Note: Images can often be improved by post processing. Stars can be made brighter, background sky can be darkened. Good image processing software is available from many companies or organizations. Photoshop is probably the most common software for astrophotography, but freeware like GIMP performs also quite well.
Time Lapse Movies
Startrails has another powerful feature: it can create time lapse movies. Of course, it can create any kind of time lapse movies, not just astronomy movies. The output format is AVI with the following possible compressions:
Full Frames (uncompressed), Microsoft RLE, Microsoft Video1, Microsoft H.263 Video Codec, Microsoft H.261 Video Codec, Indeo® 5.10, Cinepack codec by Radius, Logitech Video (I420), Intel Indeo Video R3.2, Intel Indeo Video 4.5, Intel IYUV Codec.
Startrails converts the image input resolution during compilation into the wanted AVI screen size. The same is the case with the desired frame rate (fps) and some compression settings to set the streaming speed (kbps).
I’m often asked the question: What do I need to take star trail photos? Well, the answer is: not much. A camera with remote capability and a solid tripod is basically all that is needed. The camera should make JPEG, TIFF or BMP images. The tripod has to hold the camera steady, even when light wind gusts occur.
DLSR cameras are perfect, but simple point-and shoot cameras may work as well. Even smart phone cameras may be suited. There are no real strong demands on camera optics; it simply depends on what image quality level you desire. The better the optics the better the resulting images will be. The faster the lens (1/f) the less ISO speed is needed and with that, lesser noise is introduced. Other things to consider:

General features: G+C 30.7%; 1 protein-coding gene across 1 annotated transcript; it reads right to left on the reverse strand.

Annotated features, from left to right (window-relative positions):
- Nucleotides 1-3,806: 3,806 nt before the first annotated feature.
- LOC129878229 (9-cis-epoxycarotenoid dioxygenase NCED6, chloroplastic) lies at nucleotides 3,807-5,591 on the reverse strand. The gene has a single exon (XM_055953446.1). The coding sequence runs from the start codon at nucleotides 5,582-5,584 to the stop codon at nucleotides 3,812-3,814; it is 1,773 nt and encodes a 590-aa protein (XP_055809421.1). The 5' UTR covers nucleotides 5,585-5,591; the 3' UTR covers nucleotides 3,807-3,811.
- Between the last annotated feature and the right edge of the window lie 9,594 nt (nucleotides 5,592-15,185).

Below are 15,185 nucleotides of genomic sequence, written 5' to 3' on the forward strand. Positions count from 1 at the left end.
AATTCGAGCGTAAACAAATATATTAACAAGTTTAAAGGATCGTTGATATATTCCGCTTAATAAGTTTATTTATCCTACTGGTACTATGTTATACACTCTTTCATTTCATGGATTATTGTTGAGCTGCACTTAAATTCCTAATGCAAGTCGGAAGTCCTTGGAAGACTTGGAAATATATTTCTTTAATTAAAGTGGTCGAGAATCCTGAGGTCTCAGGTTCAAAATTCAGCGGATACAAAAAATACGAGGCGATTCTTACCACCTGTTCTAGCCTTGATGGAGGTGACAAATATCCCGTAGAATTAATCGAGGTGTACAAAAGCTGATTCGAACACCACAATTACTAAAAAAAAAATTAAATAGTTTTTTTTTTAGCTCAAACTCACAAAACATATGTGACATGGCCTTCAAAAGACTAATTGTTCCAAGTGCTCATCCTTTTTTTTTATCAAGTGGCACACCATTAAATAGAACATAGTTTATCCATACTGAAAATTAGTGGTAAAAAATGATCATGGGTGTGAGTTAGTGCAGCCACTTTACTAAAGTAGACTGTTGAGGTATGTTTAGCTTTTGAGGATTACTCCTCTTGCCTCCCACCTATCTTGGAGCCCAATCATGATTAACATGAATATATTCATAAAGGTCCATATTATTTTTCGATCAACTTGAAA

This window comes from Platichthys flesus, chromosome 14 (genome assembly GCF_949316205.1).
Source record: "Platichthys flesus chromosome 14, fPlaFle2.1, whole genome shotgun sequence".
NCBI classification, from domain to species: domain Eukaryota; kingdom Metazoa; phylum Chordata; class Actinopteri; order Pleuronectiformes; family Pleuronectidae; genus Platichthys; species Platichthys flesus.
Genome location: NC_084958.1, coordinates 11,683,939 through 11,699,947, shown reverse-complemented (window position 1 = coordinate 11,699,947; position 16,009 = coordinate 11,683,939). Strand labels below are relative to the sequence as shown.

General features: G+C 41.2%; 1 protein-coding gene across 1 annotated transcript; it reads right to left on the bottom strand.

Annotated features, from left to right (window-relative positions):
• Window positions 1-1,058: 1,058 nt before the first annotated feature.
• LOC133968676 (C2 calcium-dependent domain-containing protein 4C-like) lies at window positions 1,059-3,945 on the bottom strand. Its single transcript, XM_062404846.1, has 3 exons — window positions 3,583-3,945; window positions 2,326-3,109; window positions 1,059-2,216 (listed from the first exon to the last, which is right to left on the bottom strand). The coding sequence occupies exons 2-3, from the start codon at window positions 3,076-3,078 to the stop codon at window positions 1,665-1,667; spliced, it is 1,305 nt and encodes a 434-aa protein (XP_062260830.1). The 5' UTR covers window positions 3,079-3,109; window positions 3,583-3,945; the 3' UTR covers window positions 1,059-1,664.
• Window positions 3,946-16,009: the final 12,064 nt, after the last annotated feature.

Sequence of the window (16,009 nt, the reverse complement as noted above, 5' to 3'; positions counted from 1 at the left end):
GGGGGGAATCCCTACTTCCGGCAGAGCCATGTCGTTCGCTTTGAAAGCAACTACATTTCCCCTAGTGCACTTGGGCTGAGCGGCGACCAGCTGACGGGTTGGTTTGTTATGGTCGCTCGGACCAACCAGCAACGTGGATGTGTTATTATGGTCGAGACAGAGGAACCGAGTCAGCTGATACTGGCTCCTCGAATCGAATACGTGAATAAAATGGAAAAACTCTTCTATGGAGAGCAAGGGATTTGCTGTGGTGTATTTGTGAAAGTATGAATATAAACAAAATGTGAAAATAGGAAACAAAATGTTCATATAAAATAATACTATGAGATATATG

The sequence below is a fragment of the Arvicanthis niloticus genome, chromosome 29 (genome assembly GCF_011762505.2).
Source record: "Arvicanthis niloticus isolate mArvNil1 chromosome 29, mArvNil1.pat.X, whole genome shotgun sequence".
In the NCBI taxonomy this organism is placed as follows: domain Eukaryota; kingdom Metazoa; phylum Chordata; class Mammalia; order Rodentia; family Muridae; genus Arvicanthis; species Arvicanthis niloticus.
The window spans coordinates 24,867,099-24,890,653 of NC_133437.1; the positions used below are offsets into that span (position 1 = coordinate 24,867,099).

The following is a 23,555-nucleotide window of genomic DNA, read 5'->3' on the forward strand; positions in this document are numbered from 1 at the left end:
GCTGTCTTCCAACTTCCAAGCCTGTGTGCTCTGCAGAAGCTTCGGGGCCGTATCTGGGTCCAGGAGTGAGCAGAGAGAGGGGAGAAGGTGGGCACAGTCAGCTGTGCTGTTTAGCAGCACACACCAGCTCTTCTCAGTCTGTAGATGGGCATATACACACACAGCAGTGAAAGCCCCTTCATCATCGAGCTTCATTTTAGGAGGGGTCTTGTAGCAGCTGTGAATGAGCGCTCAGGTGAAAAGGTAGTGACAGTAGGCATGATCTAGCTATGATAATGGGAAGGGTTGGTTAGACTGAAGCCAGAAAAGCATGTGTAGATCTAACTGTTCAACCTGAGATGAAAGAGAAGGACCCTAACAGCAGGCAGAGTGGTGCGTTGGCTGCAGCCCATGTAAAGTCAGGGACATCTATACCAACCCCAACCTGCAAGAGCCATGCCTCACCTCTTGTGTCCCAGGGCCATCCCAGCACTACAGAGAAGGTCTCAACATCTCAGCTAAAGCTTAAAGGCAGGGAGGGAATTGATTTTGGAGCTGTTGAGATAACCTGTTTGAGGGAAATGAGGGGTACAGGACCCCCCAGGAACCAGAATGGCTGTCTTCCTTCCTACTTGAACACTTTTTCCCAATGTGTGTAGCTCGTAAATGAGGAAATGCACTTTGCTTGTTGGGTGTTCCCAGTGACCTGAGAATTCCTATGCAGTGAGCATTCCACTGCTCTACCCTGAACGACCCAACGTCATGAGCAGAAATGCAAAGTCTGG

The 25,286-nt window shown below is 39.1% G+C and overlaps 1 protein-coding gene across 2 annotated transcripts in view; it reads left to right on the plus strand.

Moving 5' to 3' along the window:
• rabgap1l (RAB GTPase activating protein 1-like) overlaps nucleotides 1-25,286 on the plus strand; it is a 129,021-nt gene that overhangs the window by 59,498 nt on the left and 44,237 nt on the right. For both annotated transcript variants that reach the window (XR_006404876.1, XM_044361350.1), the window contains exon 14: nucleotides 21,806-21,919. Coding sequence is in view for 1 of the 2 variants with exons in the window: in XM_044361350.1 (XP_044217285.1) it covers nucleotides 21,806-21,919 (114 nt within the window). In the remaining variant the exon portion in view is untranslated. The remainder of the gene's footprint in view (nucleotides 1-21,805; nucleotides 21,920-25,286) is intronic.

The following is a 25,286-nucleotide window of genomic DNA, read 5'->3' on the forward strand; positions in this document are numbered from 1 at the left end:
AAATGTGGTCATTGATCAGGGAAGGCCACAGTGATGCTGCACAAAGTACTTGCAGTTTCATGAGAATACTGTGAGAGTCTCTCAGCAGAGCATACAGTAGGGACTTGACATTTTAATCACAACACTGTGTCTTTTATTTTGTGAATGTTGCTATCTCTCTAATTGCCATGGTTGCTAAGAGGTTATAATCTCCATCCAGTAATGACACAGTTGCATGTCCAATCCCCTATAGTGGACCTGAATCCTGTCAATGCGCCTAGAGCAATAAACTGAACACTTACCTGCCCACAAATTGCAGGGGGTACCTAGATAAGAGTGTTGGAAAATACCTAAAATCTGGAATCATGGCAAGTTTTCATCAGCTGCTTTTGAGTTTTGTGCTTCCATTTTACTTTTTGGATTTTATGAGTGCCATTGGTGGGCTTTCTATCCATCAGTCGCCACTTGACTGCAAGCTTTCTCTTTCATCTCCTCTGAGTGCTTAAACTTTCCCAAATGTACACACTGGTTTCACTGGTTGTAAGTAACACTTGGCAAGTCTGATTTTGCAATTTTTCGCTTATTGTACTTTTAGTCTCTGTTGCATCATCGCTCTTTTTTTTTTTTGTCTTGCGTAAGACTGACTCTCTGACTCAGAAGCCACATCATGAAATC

The memory card must offer sufficient space to hold the truly huge amount of data that will be stored during the shooting session.
Remote Control Capability
Some cameras offer image-series capability, these cameras can work on their own. Most other cameras need to be remote controlled. Whether continuous shooting mode is used or a remote control with multiple timer capability (intervalometer) is connected to the camera, depends on the preferences of the photographer. I prefer remote controls with timers because they give me most flexibility and I can choose any delay between two images. This allows setting longer intervals for time laps movies.
Wide Angle Lens
Star trail photos look better with many stars on the image. Foreground objects are improving visual image balance. Most photographers use their widest angle lens (or zoom setting) for these photos to capture as many stars as possible for best effects.
Most digital cameras have great difficulties focusing on stars when the rest of the image is extremely dark. Manual focus capability is required for star trail photography; any auto focus feature on camera or lens has to be off.